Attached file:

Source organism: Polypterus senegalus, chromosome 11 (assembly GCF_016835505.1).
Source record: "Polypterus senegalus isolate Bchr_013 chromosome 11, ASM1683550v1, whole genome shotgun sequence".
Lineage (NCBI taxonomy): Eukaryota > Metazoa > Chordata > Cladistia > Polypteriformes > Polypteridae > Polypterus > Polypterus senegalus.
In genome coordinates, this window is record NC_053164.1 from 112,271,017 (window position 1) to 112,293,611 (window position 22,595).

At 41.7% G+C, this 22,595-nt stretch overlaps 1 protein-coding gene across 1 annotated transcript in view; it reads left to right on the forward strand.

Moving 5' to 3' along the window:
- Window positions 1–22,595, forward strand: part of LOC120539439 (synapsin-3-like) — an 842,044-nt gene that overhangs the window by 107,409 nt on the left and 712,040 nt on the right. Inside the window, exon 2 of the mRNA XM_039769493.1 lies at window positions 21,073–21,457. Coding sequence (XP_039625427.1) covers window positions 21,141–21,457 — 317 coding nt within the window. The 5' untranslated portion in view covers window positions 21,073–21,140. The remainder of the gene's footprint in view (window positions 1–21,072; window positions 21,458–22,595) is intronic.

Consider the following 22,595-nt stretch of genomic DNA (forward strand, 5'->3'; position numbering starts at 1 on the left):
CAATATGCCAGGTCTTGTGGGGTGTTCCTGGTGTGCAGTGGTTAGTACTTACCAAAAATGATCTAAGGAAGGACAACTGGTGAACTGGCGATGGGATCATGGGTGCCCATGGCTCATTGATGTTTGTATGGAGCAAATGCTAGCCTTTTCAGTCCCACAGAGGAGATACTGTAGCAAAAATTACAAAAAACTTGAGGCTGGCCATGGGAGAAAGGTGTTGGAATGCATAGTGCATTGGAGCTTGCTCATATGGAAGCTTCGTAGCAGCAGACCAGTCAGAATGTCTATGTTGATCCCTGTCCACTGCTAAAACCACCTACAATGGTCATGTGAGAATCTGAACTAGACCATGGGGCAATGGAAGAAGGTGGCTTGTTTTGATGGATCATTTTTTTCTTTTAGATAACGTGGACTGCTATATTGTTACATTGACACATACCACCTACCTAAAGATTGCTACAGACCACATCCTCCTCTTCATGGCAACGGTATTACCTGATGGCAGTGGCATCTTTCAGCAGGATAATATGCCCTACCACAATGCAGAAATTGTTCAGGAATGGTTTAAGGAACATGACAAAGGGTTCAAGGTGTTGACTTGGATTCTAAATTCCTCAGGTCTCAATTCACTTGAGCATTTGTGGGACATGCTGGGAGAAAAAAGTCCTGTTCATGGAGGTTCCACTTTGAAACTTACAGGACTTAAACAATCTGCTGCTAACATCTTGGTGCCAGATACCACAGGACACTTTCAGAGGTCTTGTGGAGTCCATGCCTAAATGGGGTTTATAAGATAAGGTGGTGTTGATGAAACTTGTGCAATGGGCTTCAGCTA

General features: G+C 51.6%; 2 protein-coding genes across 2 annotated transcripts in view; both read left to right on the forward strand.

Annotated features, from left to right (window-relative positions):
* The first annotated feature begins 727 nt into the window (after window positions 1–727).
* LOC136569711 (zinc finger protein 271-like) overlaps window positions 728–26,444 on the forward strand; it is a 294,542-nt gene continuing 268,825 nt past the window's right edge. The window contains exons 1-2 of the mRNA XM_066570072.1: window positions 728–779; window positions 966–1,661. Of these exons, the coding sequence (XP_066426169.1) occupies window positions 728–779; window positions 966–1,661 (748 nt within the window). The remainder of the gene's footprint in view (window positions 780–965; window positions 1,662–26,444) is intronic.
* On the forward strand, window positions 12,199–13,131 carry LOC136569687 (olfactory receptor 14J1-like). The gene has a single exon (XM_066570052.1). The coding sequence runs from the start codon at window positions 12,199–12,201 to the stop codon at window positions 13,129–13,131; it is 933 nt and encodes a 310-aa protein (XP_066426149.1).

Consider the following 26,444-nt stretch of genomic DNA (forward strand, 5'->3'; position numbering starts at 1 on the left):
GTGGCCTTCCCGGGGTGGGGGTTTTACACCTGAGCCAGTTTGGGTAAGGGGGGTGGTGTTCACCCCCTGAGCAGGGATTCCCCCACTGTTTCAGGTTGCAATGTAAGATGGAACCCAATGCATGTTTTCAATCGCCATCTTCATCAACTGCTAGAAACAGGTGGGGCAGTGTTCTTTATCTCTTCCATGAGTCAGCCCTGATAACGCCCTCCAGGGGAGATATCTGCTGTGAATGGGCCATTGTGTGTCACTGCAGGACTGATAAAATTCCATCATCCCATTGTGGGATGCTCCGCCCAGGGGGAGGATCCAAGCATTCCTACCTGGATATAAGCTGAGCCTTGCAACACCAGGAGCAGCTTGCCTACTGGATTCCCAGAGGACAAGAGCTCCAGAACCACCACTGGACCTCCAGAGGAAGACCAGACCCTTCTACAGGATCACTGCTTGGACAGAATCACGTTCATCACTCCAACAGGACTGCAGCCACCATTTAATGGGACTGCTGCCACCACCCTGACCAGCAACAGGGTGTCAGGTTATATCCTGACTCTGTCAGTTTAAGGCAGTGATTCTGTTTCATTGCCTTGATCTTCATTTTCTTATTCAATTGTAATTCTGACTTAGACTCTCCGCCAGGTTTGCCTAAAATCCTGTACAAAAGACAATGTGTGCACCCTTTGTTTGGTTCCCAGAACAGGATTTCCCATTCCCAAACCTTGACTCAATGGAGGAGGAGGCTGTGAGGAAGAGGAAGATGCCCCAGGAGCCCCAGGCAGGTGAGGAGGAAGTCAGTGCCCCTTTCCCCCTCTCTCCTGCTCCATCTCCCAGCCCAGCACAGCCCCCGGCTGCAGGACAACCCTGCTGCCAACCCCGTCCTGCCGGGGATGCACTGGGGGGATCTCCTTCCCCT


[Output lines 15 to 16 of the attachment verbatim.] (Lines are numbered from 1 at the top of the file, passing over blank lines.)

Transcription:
Consider the following 26,444-nt stretch of genomic DNA (forward strand, 5'->3'; position numbering starts at 1 on the left):
GTGGCCTTCCCGGGGTGGGGGTTTTACACCTGAGCCAGTTTGGGTAAGGGGGGTGGTGTTCACCCCCTGAGCAGGGATTCCCCCACTGTTTCAGGTTGCAATGTAAGATGGAACCCAATGCATGTTTTCAATCGCCATCTTCATCAACTGCTAGAAACAGGTGGGGCAGTGTTCTTTATCTCTTCCATGAGTCAGCCCTGATAACGCCCTCCAGGGGAGATATCTGCTGTGAATGGGCCATTGTGTGTCACTGCAGGACTGATAAAATTCCATCATCCCATTGTGGGATGCTCCGCCCAGGGGGAGGATCCAAGCATTCCTACCTGGATATAAGCTGAGCCTTGCAACACCAGGAGCAGCTTGCCTACTGGATTCCCAGAGGACAAGAGCTCCAGAACCACCACTGGACCTCCAGAGGAAGACCAGACCCTTCTACAGGATCACTGCTTGGACAGAATCACGTTCATCACTCCAACAGGACTGCAGCCACCATTTAATGGGACTGCTGCCACCACCCTGACCAGCAACAGGGTGTCAGGTTATATCCTGACTCTGTCAGTTTAAGGCAGTGATTCTGTTTCATTGCCTTGATCTTCATTTTCTTATTCAATTGTAATTCTGACTTAGACTCTCCGCCAGGTTTGCCTAAAATCCTGTACAAAAGACAATGTGTGCACCCTTTGTTTGGTTCCCAGAACAGGATTTCCCATTCCCAAACCTTGACTCAATGGAGGAGGAGGCTGTGAGGAAGAGGAAGATGCCCCAGGAGCCCCAGGCAGGTGAGGAGGAAGTCAGTGCCCCTTTCCCCCTCTCTCCTGCTCCATCTCCCAGCCCAGCACAGCCCCCGGCTGCAGGACAACCCTGCTGCCAACCCCGTCCTGCCGGGGATGCACTGGGGGGATCTCCTTCCCCT